The information listed below is current as of the date the transcript was finalized.
Abstract of Interview
Douglas Yee was born in Detroit, Michigan to parents who had fled China just before World War II. His father was an engineer and his mother a radiologist. His mother comes from a large family, all of whom left China and settled either in Hong Kong or in the United States; they remain close, getting together often for family events and holidays. Yee has one sibling, an older sister who took a PhD in social work at the University of Chicago.
Yee attended a boarding school for high school; he did not evince an early passion for science, but he did like the puzzle of chemistry, especially organic chemistry, when he was in college at the University of Michigan. He ended up majoring in zoology and anthropology. During the summers he worked in Joan Bull's lab at the National Institutes of Health, where he became interested in cancer and human genetics. He entered medical school at the University of Chicago; there he studied Epstein-Barr virus in Elliott Kieff's lab and realized that he wanted to concentrate on lab research rather than clinical practice. He married Janet Smith, with whom he now has two children. His internship and residency followed at North Carolina Memorial Hospital in Chapel Hill, North Carolina; his specialty was internal medicine, his subspecialty oncology. After his residency he accepted a staff fellow position at the National Cancer Institute. He began his research on the role of insulin-like growth factors (IGF) in Marc E. Lippman's lab. From there he went to an instructorship at Georgetown University Medical Center; then to an assistant professorship at University of Texas Health Science Center in San Antonio. He is now an associate professor there; he continues his work on IGF, publishing many articles and winning a number of grants and awards.
|1977||University of Michigan||BS|
|1981||University of Chicago||MD|
North Carolina Memorial Hospital
National Cancer Institute
University of Texas Health Science Center
Phi Beta Kappa
Catherine Dobson Award, Pritzker School of Medicine
Adviser, Michele Susan Kogod Memorial Foundation
|1990 to 1994||
Pew Scholar in the Biomedical Sciences
Table of Contents
Family emigrates from China to the United States. Childhood and education in Detroit, Michigan. Attends Cranbrook School, a private boys' boarding school. The experience of living at Cranbrook. Yee's parents and sister. His children and their education. His high school years.
Attends the University of Michigan, majoring in anthropology and zoology while fulfilling premedicine requirements. Studies cancer chemotherapy in the laboratory of Joan M. Bull. Decides to go into cancer research as a career. Yee's scholastic performance improves in college.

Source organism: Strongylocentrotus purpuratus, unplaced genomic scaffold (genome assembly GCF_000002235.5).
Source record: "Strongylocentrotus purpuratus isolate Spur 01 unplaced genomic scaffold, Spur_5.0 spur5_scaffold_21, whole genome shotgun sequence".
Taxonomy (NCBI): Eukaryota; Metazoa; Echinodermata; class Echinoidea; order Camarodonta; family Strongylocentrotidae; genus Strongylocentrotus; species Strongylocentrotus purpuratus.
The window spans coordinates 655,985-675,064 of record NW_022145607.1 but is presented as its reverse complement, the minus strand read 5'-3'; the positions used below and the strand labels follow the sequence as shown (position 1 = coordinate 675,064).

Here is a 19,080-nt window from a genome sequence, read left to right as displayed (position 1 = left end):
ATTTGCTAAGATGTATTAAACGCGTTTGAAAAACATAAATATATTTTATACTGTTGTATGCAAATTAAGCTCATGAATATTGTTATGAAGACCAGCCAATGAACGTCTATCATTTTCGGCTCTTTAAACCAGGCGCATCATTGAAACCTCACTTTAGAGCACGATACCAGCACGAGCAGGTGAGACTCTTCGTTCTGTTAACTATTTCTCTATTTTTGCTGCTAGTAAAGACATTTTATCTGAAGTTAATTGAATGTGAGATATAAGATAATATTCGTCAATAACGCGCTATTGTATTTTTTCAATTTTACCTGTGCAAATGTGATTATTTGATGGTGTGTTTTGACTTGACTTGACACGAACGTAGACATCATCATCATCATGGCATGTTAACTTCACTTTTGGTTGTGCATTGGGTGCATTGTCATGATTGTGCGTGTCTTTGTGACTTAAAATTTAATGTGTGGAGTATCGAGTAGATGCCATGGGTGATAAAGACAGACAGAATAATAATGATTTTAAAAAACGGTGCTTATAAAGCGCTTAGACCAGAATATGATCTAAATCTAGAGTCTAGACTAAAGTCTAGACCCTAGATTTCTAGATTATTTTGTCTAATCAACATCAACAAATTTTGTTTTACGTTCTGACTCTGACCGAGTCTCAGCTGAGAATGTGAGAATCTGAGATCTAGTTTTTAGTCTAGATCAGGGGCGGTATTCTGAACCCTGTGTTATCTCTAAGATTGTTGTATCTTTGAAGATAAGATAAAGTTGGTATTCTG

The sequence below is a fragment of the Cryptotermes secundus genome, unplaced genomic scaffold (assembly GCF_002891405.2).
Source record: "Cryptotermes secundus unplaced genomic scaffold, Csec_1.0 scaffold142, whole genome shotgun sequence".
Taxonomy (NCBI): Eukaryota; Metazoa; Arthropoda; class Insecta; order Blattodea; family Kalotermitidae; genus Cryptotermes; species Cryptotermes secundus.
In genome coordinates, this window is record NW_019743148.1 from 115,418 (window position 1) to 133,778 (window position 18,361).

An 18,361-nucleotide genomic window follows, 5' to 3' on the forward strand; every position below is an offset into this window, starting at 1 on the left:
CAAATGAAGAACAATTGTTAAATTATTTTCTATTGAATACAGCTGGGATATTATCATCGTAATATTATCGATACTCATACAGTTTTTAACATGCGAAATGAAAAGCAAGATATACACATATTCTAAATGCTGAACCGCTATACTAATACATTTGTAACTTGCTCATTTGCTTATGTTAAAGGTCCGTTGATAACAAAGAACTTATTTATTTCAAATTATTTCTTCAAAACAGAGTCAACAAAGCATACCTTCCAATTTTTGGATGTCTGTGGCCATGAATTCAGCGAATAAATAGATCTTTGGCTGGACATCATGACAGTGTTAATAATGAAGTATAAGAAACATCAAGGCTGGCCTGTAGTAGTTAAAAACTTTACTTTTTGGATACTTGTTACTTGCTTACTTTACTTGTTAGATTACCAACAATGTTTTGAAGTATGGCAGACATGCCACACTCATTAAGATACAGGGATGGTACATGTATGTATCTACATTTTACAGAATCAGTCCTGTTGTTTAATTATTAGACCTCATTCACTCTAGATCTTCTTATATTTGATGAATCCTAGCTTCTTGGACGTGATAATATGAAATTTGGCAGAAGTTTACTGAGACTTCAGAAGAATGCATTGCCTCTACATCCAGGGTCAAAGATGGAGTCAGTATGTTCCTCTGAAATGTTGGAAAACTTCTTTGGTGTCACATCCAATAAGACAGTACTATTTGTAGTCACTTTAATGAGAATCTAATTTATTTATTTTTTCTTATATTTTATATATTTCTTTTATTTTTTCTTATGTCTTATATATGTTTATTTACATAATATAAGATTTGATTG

Enters the University of Chicago Pritzker School of Medicine. Preference for working at public hospitals where patients' ability to pay is not an issue. Decides to pursue a straight MD degree rather than a combined MD/PhD. Conducts research on Epstein-Barr virus in the Elliott Kieff lab. Decides to concentrate on laboratory research rather than clinical practice. Selects internal medicine as a specialty. Living in Chicago. Marries Janet Smith; balancing family and work. Internship and residency at North Carolina Memorial Hospital in Chapel Hill, with subspecialty of oncology. Translating basic research discoveries into improved treatment. Joan Bull as mentor and role model Living in Chapel Hill.
Becomes a medical staff fellow at the National Cancer Institute. Relearning laboratory techniques. Conducts research on the role of insulin-like growth factors (IGF-1) in Marc E. Lippman's lab. Competition in the IGF field. Follows Lippman to the Lombardi Cancer Center at Georgetown University Medical Center, where Yee is given an instructorship. Balancing family responsibilities during his tenure in Lippman's lab.
Accepts assistant professorship at University of Texas Health Science Center at San Antonio. Setting up a laboratory. The University of Texas Health Science Center's emphasis on research and teaching; Yee's teaching responsibilities and administrative duties. Recruiting and training graduate students and postdocs. Evolution of research toward gene therapy research. Conflict between intellectual property protection and free flow of scientific information. Conflict between need for funding and interests of funding providers. More on translating basic research discoveries into improved treatment. The effect of advocacy groups on science funding.